Our Own Torah
by David Grebber

During our temple’s sanctuary renovation several years ago, I was given the privilege of storing one of Beth Shalom’s five Torahs in our house.

On a rainy Thursday, right after Simchat Torah, I walked into the temple and carried out the Torah from its familiar place in the ark in what was soon to be the “old sanctuary,” shut the sanctuary doors behind me, and walked out to the parking lot. Covered in a navy blue velour mantle, the Torah was much heavier than I’d remembered. I hadn’t held one in my arms since my bar mitzvah so many years ago. Could this be the same Torah I’d held on that day?

As I gingerly wrapped it in a sheet in the back seat of our minivan and secured it with a seatbelt, I flashed back to the day we drove our firstborn, Ben, home from Beth Israel hospital. What if we hit a bump, or worse, if we’re in an accident? I practically held my breath until I reached home.

With the reception I received from my children—Benjamin (then 9), Rachel (6), and Jacob (3)—you’d think I’d brought them a new puppy. One of the synagogue’s Torahs in our house! “Cool,” Ben exclaimed. “Can I touch it?” Jacob asked. “Just today,” I said, allowing each of them a moment to hold the Torah while I snapped photo­graphs—a once-in-a-lifetime photo op.

Both my wife Elissa and I were also in awe: the Torah, and what it represents—years of tradition written on parchment and anchored at each end by the strength of an etz chayim (wooden scroll handle)—in our house!

The Torah’s temporary ark would be a glass cabinet—formerly a dumping ground for video tapes, CDs, extra batteries, and miscellaneous vacation “treasures,” and soon to be the focal point of our heavily trafficked family room. Could there be a better place for the Torah? It would be ever present in our daily lives and protected from dirty hands, flying soccer balls, and Oliver, our very curious poodle. As I carried the Torah to its new home, we all said the shehechiyanu—thanking God for bringing us to this day.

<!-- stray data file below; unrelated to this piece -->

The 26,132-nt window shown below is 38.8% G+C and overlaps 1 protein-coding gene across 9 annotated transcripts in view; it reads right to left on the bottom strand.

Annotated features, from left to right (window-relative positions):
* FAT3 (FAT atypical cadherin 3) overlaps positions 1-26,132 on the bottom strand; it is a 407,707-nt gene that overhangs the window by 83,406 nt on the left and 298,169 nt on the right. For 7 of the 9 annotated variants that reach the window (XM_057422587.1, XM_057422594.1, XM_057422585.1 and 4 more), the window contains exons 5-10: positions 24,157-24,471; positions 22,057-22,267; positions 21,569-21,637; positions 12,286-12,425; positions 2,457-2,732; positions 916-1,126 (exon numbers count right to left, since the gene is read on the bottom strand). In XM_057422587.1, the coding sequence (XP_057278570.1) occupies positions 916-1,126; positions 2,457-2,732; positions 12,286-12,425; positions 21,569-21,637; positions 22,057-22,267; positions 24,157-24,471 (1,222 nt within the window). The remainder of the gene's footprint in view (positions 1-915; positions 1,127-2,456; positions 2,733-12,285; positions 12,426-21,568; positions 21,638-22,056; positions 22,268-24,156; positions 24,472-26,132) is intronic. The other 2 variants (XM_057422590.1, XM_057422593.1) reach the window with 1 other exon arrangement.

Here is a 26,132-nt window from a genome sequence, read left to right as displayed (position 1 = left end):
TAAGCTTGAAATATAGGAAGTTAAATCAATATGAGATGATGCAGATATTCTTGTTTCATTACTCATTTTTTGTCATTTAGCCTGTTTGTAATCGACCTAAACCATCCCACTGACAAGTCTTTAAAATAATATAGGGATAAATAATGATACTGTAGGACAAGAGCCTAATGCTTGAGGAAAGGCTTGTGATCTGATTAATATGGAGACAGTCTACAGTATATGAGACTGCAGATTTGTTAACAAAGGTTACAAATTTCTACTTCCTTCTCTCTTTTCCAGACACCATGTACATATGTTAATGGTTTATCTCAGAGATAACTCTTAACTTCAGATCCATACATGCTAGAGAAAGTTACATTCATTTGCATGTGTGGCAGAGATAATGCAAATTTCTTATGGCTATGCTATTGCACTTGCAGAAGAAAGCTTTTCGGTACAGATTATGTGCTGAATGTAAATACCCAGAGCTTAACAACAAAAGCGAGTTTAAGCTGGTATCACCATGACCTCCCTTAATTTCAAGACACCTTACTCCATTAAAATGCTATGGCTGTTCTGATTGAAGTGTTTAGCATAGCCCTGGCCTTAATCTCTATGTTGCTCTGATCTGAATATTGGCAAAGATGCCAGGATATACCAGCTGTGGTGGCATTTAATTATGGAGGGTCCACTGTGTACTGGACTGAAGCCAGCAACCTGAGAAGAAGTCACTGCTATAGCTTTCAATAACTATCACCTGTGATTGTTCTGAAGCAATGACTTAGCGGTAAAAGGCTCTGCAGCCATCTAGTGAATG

Over the next several months the Torah became another family member, holding a valued and commanding presence in the household. Every time we passed it by, we checked to make sure it was upright and secure. In some ways I felt it watched over us.

The Torah was the first object visitors noticed. Whenever Jacob’s friends came over, he’d lead them to our treasured guest. “It’s our Torah,” he’d say. “Don’t touch it. It’s very old. It costs a lot of money.” Our adult friends were similarly impressed, though some questioned whether we were crazy to keep such a valuable object in full view.